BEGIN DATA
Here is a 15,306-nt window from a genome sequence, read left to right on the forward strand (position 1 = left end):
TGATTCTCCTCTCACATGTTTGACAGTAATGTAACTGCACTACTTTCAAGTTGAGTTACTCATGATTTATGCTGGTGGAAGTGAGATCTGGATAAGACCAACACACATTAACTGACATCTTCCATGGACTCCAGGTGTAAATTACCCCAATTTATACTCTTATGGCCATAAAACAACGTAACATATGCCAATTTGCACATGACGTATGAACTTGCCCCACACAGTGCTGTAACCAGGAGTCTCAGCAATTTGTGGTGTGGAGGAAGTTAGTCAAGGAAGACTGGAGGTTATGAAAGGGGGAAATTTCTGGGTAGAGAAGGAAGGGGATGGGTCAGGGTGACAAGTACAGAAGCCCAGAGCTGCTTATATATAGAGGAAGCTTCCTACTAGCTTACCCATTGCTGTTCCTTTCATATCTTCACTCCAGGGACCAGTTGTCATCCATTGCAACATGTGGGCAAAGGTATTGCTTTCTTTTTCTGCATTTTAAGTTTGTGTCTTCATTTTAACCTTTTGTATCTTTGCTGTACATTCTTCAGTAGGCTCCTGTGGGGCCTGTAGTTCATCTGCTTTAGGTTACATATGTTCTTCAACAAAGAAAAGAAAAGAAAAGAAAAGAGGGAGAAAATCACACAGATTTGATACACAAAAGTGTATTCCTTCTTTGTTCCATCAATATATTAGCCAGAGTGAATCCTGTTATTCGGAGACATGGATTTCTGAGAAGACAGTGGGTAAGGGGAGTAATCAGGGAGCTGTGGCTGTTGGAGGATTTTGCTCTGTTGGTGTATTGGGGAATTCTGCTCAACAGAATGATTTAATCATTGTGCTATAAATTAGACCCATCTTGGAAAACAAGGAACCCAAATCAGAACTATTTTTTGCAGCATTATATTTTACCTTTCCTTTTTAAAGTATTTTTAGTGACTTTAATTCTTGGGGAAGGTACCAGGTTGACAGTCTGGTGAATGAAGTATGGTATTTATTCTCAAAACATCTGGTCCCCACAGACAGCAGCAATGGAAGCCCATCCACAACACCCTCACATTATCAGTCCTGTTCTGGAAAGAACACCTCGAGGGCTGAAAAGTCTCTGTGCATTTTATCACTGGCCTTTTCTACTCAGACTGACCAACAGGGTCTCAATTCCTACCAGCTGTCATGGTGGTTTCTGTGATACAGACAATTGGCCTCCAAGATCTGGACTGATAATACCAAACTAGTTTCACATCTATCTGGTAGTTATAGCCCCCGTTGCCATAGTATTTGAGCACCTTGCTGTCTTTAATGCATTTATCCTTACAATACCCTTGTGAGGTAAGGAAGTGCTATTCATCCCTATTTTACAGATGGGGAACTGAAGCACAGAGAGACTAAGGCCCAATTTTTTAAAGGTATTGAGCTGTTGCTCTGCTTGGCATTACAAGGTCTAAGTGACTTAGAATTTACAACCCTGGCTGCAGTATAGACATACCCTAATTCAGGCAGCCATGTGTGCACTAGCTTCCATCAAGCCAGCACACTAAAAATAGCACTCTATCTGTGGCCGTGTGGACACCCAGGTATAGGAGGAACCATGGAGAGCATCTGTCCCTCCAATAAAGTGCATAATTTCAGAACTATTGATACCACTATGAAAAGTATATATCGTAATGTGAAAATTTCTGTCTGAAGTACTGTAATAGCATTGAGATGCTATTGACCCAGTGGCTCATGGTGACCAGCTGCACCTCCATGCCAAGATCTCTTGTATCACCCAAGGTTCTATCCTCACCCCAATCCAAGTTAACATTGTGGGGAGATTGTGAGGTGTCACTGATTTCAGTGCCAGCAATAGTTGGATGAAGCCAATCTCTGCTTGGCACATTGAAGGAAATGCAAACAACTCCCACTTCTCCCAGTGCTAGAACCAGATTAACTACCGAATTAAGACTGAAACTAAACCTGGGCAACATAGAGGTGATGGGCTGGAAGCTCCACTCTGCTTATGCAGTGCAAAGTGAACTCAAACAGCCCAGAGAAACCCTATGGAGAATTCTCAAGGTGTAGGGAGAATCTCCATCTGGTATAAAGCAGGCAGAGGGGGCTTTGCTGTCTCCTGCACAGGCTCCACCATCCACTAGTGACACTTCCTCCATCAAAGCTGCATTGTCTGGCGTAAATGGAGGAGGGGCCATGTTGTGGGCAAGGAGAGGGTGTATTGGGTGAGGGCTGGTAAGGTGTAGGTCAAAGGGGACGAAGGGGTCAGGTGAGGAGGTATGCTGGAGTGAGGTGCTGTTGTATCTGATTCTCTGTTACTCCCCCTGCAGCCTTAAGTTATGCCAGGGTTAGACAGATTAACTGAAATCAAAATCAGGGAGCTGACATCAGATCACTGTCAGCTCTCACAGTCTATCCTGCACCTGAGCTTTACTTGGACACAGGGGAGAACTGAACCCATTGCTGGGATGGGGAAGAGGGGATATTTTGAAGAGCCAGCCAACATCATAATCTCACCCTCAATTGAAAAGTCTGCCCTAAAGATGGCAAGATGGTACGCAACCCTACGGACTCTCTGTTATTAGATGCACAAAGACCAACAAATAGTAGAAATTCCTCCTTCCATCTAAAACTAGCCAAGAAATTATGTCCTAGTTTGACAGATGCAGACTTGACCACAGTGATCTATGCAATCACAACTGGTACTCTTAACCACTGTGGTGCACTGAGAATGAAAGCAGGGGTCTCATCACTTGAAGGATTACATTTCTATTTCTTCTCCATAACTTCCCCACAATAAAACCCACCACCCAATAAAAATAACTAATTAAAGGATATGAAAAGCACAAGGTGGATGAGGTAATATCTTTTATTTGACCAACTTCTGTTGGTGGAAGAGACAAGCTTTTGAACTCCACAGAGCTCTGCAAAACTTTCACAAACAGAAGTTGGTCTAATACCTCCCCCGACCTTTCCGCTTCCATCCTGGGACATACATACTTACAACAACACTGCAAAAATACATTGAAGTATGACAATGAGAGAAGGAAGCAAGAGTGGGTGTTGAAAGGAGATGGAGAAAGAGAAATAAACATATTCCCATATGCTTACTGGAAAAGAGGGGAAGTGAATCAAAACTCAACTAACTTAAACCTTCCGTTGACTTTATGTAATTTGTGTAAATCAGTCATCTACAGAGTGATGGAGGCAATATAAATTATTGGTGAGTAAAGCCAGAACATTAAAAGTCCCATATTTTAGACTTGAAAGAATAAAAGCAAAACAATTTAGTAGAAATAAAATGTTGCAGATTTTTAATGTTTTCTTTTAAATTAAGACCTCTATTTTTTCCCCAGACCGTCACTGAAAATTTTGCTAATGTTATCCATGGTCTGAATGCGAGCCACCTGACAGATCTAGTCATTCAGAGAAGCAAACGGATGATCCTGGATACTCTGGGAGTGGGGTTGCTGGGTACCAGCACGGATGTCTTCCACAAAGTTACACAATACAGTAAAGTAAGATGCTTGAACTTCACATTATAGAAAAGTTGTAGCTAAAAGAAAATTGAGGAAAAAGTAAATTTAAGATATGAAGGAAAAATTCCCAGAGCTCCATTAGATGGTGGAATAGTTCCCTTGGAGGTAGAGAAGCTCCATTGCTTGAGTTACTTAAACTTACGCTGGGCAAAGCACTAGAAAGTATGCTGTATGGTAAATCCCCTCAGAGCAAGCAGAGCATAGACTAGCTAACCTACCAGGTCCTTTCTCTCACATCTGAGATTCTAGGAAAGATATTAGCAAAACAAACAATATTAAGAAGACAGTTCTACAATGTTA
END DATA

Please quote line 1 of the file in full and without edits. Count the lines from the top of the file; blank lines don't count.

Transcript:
Here is a 15,306-nt window from a genome sequence, read left to right on the forward strand (position 1 = left end):